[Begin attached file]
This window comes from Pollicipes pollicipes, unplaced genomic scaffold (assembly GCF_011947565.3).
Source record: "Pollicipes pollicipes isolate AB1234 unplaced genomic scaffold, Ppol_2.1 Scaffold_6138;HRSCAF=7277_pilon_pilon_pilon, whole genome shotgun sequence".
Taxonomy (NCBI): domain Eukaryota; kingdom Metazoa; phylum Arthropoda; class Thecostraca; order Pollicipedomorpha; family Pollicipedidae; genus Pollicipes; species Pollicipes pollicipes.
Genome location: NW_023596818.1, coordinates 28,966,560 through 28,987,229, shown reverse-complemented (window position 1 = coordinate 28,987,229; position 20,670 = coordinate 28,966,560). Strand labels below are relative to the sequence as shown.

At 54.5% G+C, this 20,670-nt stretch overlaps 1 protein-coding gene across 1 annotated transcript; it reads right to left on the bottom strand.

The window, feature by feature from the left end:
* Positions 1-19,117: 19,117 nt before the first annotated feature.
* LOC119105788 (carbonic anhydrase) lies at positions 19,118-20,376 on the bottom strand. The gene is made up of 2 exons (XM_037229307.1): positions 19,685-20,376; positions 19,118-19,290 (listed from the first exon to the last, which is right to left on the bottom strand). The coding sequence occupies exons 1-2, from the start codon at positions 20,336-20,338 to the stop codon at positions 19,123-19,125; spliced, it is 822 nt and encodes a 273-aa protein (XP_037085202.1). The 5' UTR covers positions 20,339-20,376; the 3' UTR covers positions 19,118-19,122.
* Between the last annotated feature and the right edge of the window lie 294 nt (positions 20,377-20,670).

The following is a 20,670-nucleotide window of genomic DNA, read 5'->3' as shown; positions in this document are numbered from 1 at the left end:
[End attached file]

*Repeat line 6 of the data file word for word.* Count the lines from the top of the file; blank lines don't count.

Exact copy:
The window, feature by feature from the left end: